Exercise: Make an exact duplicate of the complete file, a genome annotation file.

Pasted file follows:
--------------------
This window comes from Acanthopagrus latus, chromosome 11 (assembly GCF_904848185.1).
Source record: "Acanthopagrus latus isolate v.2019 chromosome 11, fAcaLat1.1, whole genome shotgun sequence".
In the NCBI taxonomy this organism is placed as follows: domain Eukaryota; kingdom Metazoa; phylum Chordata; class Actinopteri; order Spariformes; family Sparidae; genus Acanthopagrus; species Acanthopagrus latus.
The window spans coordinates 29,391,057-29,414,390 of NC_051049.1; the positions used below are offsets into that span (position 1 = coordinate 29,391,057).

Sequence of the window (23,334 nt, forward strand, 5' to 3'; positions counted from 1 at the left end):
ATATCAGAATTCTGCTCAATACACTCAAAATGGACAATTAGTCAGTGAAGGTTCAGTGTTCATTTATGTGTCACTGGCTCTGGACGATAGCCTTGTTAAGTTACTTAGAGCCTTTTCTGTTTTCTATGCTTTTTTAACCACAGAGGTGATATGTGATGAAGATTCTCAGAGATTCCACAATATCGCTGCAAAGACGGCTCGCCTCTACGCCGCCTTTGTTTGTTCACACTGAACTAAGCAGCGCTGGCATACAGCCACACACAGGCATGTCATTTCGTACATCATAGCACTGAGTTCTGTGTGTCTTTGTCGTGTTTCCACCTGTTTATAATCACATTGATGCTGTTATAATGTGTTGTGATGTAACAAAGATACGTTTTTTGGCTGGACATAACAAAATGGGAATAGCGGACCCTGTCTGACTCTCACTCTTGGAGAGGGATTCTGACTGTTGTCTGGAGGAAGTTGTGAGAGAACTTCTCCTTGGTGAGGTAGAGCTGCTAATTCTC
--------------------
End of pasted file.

This window comes from Acanthopagrus latus, chromosome 11 (assembly GCF_904848185.1).
Source record: "Acanthopagrus latus isolate v.2019 chromosome 11, fAcaLat1.1, whole genome shotgun sequence".
In the NCBI taxonomy this organism is placed as follows: domain Eukaryota; kingdom Metazoa; phylum Chordata; class Actinopteri; order Spariformes; family Sparidae; genus Acanthopagrus; species Acanthopagrus latus.
The window spans coordinates 29,391,057-29,414,390 of NC_051049.1; the positions used below are offsets into that span (position 1 = coordinate 29,391,057).

Sequence of the window (23,334 nt, forward strand, 5' to 3'; positions counted from 1 at the left end):
ATATCAGAATTCTGCTCAATACACTCAAAATGGACAATTAGTCAGTGAAGGTTCAGTGTTCATTTATGTGTCACTGGCTCTGGACGATAGCCTTGTTAAGTTACTTAGAGCCTTTTCTGTTTTCTATGCTTTTTTAACCACAGAGGTGATATGTGATGAAGATTCTCAGAGATTCCACAATATCGCTGCAAAGACGGCTCGCCTCTACGCCGCCTTTGTTTGTTCACACTGAACTAAGCAGCGCTGGCATACAGCCACACACAGGCATGTCATTTCGTACATCATAGCACTGAGTTCTGTGTGTCTTTGTCGTGTTTCCACCTGTTTATAATCACATTGATGCTGTTATAATGTGTTGTGATGTAACAAAGATACGTTTTTTGGCTGGACATAACAAAATGGGAATAGCGGACCCTGTCTGACTCTCACTCTTGGAGAGGGATTCTGACTGTTGTCTGGAGGAAGTTGTGAGAGAACTTCTCCTTGGTGAGGTAGAGCTGCTAATTCTC